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Analog, in the context of technology, refers to signals derived from physical phenomena that also may be interpreted as signals representing physical measurements. Light or visual input, for example, is an analog signal, so to capture video, its analog signal must be scanned and then translated into fluctuating electronic pulses.
Record players, VCRs and cassette players are examples of analog devices because they record information in a linear manner, and they read physical data from a media device by scanning it. An analog signal is characterized by regular sinusoidal curves or sharp, irregular spikes, while digital signals are normally constant in amplitude and characterized by flat signal waves, like plateaus.
Analog was the only mainstream device choice until quite recently, when digital device technology became cheaper and easier to manufacture. Although inexpensive and easy to use, analog technology's downside is its limited data holding capability.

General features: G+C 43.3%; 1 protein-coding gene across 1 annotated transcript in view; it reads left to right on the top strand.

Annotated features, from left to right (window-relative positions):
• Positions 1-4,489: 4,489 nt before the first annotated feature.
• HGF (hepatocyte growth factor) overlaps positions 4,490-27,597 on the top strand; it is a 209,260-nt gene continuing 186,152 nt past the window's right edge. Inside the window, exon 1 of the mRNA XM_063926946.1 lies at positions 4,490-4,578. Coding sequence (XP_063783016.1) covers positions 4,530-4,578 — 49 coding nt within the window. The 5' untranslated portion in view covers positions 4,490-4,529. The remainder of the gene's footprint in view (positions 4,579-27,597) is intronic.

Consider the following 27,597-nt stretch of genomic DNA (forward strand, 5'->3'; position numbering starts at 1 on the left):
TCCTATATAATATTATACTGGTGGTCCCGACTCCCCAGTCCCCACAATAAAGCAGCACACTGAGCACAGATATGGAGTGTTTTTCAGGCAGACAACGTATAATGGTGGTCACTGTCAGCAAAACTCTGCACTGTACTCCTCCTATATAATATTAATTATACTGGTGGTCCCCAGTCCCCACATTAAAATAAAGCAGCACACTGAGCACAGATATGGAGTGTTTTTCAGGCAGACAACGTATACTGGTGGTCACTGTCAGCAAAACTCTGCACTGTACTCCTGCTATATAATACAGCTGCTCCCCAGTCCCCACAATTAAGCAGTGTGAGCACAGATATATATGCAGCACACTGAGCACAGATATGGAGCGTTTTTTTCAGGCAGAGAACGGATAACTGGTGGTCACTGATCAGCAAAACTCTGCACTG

Computers can only read digital data, but it is more efficient to transmit analog signals. Thus, analog-to-digital conversion and vice versa have become very common. In fact, most people are not aware of the process as it occurs. For example, your DSL modem receives and sends analog signals to and from the outside, then converts those signals to digital signals, which are sent to your router or computer.